David Worboys, UK

The whole internet hype has been driven by the press wanting advertising revenue. Most of the monies raised by the shares was spent on advertising, so of course the press loves them. Once that money died away their interest died with it.
James Brook, UK

Use of the internet will probably always reflect its real value as a tool for its users, rather than simply the amount of good/bad hype about it. Provided internet entrepreneurs concentrate on building useful products and services for the target users, rather than attempting to court good press, the usage levels should continue to rise. The time for inflated valuations and overnight millionaires is over, but the internet itself is here to stay. In the last century, did people stop mining gold after the US gold rush was over?
Steve D'Arcy Ryan, United Kingdom

It certainly seems, to someone like me who uses the internet on a regular basis and would always much rather use a website than a telephone, that it is the "hype" that causes many problems, convincing people who aren't up to speed with the issues that there is some huge problem, some scam where none exists. I have welcomed the increase in services available online, indespensible for any busy working person, and yet there are always things that I wish were available online, and that aren't quite there yet. It'd be great if more businesses kept their internet presence up-to-date and responded to enquiries prompty (or even at all would be nice) as I so often find that they don't! Vive la revolution!
Katherine, UK

It is very strange how people assumed the internet was going to make everyone involved rich. Over history, there have been lots of revolutionary technologies (e.g. cars, aeroplanes, railways, telephones, satellites), which have often had a goldrush associated with them. Looking back though, very few of the original players have made that much money because the products have become ordinary commodities, offered my many manufacturers.
David Owen, UK

The internet and the digital communication age are changing our lives for ever. The hype, however, is ahead of the reality. Some aspects will be good, some will be bad. In the end, we will have more information more quickly - the "speed of life" will continue to increase with all the issues that go with this.
David, Reading, UK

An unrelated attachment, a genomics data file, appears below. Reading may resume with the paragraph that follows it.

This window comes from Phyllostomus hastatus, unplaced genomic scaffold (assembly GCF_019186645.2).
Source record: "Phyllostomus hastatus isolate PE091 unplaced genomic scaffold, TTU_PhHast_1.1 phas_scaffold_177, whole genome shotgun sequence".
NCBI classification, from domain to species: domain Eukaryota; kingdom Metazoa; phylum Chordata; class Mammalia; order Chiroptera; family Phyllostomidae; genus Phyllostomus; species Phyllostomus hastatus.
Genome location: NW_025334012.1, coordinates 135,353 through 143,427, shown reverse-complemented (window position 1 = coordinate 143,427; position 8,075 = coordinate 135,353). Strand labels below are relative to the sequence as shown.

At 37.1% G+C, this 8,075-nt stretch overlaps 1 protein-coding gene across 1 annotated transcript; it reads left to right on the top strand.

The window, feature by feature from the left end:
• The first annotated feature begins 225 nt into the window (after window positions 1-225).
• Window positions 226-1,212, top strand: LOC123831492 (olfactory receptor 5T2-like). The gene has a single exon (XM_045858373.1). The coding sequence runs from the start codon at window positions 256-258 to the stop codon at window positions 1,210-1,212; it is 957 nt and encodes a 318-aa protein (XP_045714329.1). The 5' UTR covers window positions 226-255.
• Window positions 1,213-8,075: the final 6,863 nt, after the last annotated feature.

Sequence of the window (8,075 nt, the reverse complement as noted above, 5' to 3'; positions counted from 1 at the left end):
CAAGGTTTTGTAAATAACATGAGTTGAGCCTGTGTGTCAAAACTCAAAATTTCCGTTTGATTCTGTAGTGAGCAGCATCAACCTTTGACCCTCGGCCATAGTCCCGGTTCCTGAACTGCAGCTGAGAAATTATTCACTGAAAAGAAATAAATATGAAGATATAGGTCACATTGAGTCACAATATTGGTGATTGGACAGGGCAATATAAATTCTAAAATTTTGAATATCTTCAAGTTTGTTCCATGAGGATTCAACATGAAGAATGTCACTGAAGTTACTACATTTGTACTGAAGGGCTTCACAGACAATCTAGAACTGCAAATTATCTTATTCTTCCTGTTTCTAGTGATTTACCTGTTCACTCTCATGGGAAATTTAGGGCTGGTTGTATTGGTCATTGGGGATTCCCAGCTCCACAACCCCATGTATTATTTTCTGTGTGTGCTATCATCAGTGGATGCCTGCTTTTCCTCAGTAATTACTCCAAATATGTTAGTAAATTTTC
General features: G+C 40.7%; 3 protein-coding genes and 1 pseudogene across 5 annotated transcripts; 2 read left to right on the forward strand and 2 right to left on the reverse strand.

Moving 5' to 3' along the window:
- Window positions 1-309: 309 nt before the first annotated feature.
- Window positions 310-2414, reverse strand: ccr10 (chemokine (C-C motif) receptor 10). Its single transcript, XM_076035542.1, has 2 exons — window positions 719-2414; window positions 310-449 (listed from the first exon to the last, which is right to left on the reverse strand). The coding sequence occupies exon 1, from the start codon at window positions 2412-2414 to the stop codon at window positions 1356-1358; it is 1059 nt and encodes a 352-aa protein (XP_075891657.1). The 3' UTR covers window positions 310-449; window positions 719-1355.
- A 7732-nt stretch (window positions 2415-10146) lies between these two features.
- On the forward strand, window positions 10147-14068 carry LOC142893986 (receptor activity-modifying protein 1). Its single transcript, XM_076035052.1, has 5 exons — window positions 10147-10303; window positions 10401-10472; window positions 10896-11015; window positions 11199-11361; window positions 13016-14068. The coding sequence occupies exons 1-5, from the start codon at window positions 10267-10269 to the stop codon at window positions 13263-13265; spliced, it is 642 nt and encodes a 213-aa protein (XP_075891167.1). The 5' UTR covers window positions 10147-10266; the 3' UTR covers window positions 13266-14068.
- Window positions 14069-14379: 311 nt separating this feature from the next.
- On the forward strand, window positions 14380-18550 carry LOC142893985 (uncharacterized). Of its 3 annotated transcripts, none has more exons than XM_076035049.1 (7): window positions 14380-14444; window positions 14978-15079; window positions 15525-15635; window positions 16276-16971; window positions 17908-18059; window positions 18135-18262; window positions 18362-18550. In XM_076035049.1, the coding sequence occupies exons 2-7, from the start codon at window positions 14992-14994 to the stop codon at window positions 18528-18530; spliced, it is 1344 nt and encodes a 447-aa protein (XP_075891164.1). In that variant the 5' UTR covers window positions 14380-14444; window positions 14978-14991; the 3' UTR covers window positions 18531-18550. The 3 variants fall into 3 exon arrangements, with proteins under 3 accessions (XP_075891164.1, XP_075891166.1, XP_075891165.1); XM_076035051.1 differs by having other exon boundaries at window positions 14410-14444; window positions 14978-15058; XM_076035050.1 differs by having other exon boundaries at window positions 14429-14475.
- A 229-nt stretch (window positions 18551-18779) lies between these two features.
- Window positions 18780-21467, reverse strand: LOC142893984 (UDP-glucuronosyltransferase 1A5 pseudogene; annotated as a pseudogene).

Speaking from experience, I think the great dot.com meltdown was largely down to the fact that at the time the venture capitalists and other investors wouldn't know a great e-business idea if it came up and bit them on the backside. I'm not bitter.
Noel Hartshorn, Windsor, UK

It was about this time, maybe a little earlier, that I joined a new dot.com as a developer. All around were tales of untold wealth, freedom of expression, untapped interlinked economies and the such. The reality of the situation, a number of months later, was rather different. With a problem to solve, and without sufficient numbers of people having that problem (who are also net-connected - remember that 80% of the worlds population have not even made a telephone call) then a web-based service is going to fail. It's such a basic idea, but one that so many of the dot.com me-toos simply didn't want to address.
Jason , London, UK

I imagine the same sort of thing happened with other tech or comms revolutions. Initially the product is used by a few technogeeks who understand it, but don't hype it. Then it gets into the mass media and an explosion of interest follows tempting the masses into using it. Then when it becomes more common place, media interest wains, it is found out that everybody is actually using it, they just aren't crowing about it. Then the next big thing come along, history is forgotten and the whole silly cycle starts up again.
Steve, London, UK

The whole "dot.com" hype was started by ill-informed journalists looking for a sensational and sexy way to write about what must have been a boring subject for them previously. As the mania and madness continued, even those who were more cautious (ie. most of the established IT industry) was forced to take part in the hype. We are seeing now the disaster that it turned out to be, and the same journalists (who haven't lost their jobs, because they don't work in IT) are now criticising the self-same industry. We need to grow up and stop thinking how clever we all are. The internet has huge potential, but that's all it is at the moment - potential. Internet use in the UK is nearly 6 million? Nearly three times that watch Coronation Street or EastEnders of an evening. We cannot start to harness the potential until we have a bit more equality in access to the web, and realistic expectations of what we can do with it.
David, Ireland


1. October 1999

2. Spring 2000

3. Summer 2000

4. December 2000

5. Spring 2001

E-MAIL US
Links to more UK stories are at the foot of the page.


E-mail this story to a friend

Links to more UK stories